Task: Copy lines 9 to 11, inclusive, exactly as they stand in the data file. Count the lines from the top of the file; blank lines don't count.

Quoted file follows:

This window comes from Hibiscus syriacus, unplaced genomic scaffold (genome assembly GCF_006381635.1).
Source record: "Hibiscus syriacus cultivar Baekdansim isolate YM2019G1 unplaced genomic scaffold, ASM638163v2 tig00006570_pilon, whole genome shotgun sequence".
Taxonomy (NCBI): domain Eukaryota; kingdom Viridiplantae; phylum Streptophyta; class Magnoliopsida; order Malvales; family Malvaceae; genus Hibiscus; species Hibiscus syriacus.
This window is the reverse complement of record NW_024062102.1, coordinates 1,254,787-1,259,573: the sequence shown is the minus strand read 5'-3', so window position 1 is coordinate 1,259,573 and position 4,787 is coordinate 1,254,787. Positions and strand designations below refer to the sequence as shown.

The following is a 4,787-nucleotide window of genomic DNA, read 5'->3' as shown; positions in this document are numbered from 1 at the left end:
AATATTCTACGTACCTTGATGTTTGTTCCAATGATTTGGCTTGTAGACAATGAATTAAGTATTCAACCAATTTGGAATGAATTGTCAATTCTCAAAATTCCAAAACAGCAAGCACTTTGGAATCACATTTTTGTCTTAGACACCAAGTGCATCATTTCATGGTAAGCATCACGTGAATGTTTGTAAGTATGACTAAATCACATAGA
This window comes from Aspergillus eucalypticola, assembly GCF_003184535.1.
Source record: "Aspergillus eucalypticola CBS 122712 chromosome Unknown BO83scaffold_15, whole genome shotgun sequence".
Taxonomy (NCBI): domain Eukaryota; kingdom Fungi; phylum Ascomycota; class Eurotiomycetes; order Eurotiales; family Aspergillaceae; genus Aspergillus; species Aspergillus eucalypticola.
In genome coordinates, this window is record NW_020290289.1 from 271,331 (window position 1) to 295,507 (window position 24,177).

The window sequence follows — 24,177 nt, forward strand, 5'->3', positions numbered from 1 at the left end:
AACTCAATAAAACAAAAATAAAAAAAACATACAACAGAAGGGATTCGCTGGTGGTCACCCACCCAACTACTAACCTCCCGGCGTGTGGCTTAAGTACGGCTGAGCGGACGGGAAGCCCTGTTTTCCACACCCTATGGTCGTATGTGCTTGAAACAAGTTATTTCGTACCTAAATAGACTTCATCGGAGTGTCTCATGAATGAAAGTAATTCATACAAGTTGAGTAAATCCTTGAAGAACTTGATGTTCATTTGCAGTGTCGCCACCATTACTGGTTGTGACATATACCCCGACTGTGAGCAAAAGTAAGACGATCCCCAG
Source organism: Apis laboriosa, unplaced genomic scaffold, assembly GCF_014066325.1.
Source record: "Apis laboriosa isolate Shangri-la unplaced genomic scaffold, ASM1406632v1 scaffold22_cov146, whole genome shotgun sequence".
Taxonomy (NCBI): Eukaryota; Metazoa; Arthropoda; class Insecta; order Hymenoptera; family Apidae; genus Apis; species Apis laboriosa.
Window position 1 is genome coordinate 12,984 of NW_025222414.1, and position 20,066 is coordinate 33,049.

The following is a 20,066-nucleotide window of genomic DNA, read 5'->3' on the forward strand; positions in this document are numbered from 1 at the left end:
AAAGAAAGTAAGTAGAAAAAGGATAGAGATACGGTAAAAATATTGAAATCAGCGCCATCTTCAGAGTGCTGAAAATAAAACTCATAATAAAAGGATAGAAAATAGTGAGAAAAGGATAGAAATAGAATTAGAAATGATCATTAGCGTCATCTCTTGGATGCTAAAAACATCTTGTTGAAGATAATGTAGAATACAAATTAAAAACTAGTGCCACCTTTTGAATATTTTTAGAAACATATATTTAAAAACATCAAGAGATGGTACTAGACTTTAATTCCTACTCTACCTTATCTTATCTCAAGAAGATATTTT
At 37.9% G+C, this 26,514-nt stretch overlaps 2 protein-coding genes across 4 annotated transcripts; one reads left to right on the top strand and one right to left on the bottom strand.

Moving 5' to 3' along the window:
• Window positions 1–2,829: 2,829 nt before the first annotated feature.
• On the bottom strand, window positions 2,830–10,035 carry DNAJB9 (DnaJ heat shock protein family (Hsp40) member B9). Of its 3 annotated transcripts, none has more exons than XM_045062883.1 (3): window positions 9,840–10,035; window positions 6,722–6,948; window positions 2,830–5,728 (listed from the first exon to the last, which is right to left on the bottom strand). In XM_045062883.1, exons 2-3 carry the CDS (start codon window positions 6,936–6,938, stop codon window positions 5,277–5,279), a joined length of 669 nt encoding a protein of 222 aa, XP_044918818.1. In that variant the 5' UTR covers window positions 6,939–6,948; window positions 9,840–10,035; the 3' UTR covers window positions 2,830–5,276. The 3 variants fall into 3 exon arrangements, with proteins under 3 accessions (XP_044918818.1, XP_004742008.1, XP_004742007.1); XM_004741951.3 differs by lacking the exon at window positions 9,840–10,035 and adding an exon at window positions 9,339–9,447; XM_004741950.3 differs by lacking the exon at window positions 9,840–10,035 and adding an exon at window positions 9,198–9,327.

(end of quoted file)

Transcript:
Taxonomy (NCBI): domain Eukaryota; kingdom Fungi; phylum Ascomycota; class Eurotiomycetes; order Eurotiales; family Aspergillaceae; genus Aspergillus; species Aspergillus eucalypticola.
In genome coordinates, this window is record NW_020290289.1 from 271,331 (window position 1) to 295,507 (window position 24,177).

The window sequence follows — 24,177 nt, forward strand, 5'->3', positions numbered from 1 at the left end: